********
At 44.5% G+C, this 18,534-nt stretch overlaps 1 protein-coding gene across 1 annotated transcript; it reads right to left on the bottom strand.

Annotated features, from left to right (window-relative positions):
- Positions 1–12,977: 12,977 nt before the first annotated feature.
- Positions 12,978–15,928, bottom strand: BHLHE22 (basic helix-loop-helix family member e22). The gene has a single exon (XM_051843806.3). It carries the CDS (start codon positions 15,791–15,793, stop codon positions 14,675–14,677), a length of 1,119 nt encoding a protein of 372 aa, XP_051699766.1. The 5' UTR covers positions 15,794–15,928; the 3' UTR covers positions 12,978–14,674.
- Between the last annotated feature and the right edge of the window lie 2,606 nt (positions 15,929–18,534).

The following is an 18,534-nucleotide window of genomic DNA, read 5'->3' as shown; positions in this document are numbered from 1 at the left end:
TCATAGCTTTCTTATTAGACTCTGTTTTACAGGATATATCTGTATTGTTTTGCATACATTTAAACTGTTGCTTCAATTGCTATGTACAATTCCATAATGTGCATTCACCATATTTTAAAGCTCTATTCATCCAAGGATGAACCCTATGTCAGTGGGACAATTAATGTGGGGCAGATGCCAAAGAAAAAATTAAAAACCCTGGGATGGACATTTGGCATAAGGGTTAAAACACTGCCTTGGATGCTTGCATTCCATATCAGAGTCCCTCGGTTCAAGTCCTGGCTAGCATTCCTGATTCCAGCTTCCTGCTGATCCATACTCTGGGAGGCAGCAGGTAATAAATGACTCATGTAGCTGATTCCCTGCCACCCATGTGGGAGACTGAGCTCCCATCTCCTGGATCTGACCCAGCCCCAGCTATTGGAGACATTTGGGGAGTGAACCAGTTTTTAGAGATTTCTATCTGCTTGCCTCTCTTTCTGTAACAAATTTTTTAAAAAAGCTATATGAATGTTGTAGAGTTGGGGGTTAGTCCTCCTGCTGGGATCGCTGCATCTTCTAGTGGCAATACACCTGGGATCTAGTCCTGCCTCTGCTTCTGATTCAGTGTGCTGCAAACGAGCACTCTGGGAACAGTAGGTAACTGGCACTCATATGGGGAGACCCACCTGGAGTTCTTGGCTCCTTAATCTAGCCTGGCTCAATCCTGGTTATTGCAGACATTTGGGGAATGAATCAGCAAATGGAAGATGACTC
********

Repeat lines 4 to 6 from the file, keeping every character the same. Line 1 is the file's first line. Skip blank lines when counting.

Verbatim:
- Positions 12,978–15,928, bottom strand: BHLHE22 (basic helix-loop-helix family member e22). The gene has a single exon (XM_051843806.3). It carries the CDS (start codon positions 15,791–15,793, stop codon positions 14,675–14,677), a length of 1,119 nt encoding a protein of 372 aa, XP_051699766.1. The 5' UTR covers positions 15,794–15,928; the 3' UTR covers positions 12,978–14,674.
- Between the last annotated feature and the right edge of the window lie 2,606 nt (positions 15,929–18,534).

The following is an 18,534-nucleotide window of genomic DNA, read 5'->3' as shown; positions in this document are numbered from 1 at the left end: